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Insanity is a mental illness of such a severe nature that a person cannot distinguish fantasy from reality, cannot manage his/her own affairs, or is subject to uncontrollable impulsive behavior. In criminal cases, a plea of "not guilty by reason of insanity" will require a trial on the issue of the defendant's insanity (or sanity) at the time the crime was committed.
In this context, "not guilty" does not mean the person did not commit the criminal act for which he or she is charged. It means that when the person committed the crime, he or she could not tell right from wrong or could not control his or her behavior because of severe mental defect or illness. Such a person, the law holds, should not be held criminally responsible for his or her behavior. The legal test for insanity varies from state to state.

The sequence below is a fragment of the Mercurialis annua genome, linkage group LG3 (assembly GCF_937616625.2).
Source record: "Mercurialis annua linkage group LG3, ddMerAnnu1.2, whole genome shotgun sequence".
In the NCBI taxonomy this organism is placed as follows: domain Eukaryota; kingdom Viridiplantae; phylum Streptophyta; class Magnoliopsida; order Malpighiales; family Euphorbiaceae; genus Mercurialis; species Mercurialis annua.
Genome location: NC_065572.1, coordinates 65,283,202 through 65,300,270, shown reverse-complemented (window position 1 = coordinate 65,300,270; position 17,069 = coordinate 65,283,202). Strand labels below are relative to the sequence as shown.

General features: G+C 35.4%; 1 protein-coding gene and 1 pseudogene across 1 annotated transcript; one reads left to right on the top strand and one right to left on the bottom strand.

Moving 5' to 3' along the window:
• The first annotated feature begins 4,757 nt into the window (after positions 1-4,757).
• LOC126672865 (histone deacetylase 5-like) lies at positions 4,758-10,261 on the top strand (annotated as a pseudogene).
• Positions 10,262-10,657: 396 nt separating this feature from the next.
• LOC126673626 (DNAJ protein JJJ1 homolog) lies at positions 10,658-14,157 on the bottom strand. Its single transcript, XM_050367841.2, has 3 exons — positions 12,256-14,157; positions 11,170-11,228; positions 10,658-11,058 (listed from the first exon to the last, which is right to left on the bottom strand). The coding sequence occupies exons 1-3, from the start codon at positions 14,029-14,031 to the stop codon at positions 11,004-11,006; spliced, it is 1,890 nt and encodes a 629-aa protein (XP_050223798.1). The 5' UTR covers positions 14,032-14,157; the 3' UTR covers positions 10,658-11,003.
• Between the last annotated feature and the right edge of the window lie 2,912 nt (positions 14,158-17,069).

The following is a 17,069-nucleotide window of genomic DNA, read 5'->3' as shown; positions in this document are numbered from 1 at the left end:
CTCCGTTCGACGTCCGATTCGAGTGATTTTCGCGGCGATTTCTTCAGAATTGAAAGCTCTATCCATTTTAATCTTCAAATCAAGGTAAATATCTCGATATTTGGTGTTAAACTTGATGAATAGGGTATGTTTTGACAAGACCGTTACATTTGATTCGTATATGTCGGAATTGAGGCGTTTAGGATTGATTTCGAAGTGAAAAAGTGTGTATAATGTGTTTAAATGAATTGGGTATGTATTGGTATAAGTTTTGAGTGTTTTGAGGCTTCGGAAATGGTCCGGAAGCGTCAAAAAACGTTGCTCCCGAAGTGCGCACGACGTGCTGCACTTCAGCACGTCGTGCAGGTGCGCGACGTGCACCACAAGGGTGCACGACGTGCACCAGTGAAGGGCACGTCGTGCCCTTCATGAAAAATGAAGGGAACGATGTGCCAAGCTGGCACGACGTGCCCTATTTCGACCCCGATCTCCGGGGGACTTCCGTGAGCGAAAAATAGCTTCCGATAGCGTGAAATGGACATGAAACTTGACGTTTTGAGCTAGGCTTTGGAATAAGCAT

Frequently, a person whose mental illness is not an issue in dispute will still be held responsible despite a mental illness. Such a ruling is known as either a Guilty but Mentally Ill (GBMI) or a Guilty but Insane verdict. It is sometimes involved in cases of crimes committed while a person was intoxicated at the time the crime was committed.
What happens to a defendant after a judge or jury returns a finding of insanity depends on the crime committed, and on the state in which the trial takes place. Usually, those found "not guilty by reason of insanity are institutionalized in a special hospital for severely mentally ill persons who have committed crimes. After a period of time, the person may request a hearing to determine if he or she is no longer a danger to self or others or no longer mentally ill, and is therefore eligible to be released.